# Wavelet Analysis

**Abstract:** A discussion of
orthonormal wavelet bases and wavelet series, utilising the notion of
multiresolution approximations. I start by discussing multiresolution
approximations and show how to find an orthonormal basis of the
generating space, consisting of translates of a `scaling function'
φ. The notion of orthornormal wavelet bases is then introduced,
and it is shown how one can go from a multiresolution approximation to
a wavelet basis with a scaling function, and vice-versa. The article
then turns to the description of wavelet bases of compact support and
multi-dimensional wavelet bases (using the tensor product
method). Finally, the regular wavelets of compact support are seen to
form an unconditional basis of the space
H^{1}(**R**^{n}) of Stein and Weiss, this being an
interesting subspace of L^{1}(**R**^{n}).

This is my MSci project, which I undertook in the fourth year
of my undergraduate degree at Imperial College, London. It is
concerned with mathematical entities known as wavelets, and uses the
wavelets to investigate a space called H^{1}(**R**^{n}).

Though the title of the project is `Elementary' wavelet analysis,
you still do need to know some maths to understand it! In particular,
you should be aquainted with undergraduate functional analysis. If
you'd prefer something less technical, why don't you try The
Engineers Ultimate Guide to Wavelet Analysis. This Internet
article was written by a non-mathematician and designed for
non-mathematicians, so anyone (well any scientist or engineer) should
find it quite accessible. If you want to read more on the topic, then
another not-so-technical resource is G. Kaiser,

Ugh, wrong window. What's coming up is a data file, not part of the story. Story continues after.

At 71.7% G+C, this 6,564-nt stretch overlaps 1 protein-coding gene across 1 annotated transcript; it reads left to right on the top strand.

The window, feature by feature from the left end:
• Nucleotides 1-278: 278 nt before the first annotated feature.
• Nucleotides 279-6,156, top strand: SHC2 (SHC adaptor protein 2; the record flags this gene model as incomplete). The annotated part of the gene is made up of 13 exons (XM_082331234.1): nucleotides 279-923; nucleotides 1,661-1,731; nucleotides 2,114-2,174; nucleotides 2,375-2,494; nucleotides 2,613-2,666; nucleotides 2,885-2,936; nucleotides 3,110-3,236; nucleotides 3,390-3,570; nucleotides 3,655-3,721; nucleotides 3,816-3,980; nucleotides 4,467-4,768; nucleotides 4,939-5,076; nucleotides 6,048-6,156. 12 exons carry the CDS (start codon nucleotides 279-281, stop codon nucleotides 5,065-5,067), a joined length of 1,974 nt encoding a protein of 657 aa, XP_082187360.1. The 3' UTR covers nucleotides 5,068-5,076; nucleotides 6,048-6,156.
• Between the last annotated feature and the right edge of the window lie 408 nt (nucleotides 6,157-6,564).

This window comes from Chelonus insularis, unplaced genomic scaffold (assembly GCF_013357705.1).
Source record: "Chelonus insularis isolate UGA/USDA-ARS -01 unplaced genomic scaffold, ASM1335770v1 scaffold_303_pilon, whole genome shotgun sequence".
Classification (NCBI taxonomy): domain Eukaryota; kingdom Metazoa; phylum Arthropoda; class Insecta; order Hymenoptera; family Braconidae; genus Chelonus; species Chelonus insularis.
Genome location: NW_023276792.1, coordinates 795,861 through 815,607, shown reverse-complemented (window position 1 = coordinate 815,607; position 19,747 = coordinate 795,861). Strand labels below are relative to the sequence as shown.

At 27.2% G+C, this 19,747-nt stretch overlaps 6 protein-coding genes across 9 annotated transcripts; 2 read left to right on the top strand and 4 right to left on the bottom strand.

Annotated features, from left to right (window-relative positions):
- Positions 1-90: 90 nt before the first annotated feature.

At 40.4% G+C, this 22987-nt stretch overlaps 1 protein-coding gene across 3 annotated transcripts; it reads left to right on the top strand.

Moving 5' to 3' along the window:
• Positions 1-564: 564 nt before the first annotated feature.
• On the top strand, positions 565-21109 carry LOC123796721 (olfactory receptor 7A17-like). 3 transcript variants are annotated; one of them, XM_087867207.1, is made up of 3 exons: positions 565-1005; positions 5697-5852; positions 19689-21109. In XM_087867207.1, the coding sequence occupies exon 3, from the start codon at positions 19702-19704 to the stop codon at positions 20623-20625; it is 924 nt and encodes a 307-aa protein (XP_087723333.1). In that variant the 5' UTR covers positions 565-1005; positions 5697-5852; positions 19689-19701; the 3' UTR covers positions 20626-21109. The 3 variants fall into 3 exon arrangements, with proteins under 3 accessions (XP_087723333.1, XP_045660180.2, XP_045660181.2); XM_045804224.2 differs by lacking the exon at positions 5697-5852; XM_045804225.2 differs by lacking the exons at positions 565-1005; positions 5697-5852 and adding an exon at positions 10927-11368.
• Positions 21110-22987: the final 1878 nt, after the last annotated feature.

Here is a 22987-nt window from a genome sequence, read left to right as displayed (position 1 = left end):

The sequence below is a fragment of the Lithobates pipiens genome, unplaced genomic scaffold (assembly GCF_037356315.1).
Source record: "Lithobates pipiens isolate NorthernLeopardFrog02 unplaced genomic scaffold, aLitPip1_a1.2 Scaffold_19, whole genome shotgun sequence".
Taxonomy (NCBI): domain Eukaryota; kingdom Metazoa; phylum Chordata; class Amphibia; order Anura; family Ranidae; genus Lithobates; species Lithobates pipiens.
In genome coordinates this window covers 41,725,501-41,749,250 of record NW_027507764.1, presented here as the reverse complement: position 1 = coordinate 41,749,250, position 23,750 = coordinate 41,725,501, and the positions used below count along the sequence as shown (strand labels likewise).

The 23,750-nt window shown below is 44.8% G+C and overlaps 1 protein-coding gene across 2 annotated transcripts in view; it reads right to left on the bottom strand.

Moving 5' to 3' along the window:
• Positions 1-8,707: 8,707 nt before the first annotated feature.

*A Friendly Guide to Wavelets*, Birkhauser, Boston 1994.
A good introductory volume for the more mathematically minded amongst
you is C. K. Chui, *An Introduction to
Wavelets*, Academic Press Inc., New York, 1992. But the
book I referred to mostly whilst writing my project was Y. Meyer, *Wavelets and operators*, Cambridge
University Press, Cambridge, 1992. It's a pretty tough going
book and I wouldn't recommend it unless you're really up to scratch on
your real analysis; none the less it is required reading if you
seriously want to understand the deeper theoretical foundations of the
wavelet theory.

In case you meet the above requirement and are interested in reading further, you might first like to know a little about what wavelets are and how they can be used.

A one-dimensional wavelet basis is a basis of
L^{2}(**R**) (depending upon the author, the basis may or
may not be required to be orthonormal) and equally an n-dimensional
wavelet basis is a basis of L^{2}(**R**^{n}), in
much the same manner the complex exponentials form an orthonormal
basis of L^{2}(0,2π). So indeed wavelet analysis shares
some similarities with Fourier analysis. However if you read the
article, you'll find that wavelets really kick arse, compared with
Fourier analysis.